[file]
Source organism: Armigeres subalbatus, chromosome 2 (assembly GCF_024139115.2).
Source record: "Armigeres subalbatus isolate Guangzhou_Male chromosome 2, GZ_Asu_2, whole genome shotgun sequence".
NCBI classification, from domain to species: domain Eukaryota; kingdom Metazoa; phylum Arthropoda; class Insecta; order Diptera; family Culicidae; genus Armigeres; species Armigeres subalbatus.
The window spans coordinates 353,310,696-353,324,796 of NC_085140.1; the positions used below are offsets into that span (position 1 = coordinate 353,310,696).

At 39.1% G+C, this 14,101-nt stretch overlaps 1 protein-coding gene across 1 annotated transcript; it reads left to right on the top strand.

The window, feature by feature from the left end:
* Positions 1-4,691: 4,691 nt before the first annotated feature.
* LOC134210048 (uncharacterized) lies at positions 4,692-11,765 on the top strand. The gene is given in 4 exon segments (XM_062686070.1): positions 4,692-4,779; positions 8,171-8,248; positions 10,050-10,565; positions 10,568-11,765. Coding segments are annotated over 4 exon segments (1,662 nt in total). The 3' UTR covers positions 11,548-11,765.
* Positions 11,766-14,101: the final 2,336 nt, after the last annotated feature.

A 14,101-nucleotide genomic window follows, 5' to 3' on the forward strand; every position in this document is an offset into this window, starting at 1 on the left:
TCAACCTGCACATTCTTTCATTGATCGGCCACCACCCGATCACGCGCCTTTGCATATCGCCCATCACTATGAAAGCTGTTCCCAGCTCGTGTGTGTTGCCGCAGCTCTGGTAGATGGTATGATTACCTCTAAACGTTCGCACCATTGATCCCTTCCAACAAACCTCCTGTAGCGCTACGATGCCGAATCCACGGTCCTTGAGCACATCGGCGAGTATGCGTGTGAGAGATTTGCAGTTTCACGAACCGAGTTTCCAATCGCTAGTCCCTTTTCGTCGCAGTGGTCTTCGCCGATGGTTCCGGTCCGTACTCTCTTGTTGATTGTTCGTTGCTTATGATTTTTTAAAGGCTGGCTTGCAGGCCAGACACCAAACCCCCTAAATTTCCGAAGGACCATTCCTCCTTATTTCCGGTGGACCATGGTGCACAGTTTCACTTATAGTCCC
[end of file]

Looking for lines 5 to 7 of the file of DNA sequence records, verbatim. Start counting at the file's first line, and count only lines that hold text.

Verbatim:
At 39.1% G+C, this 14,101-nt stretch overlaps 1 protein-coding gene across 1 annotated transcript; it reads left to right on the top strand.

The window, feature by feature from the left end:
* Positions 1-4,691: 4,691 nt before the first annotated feature.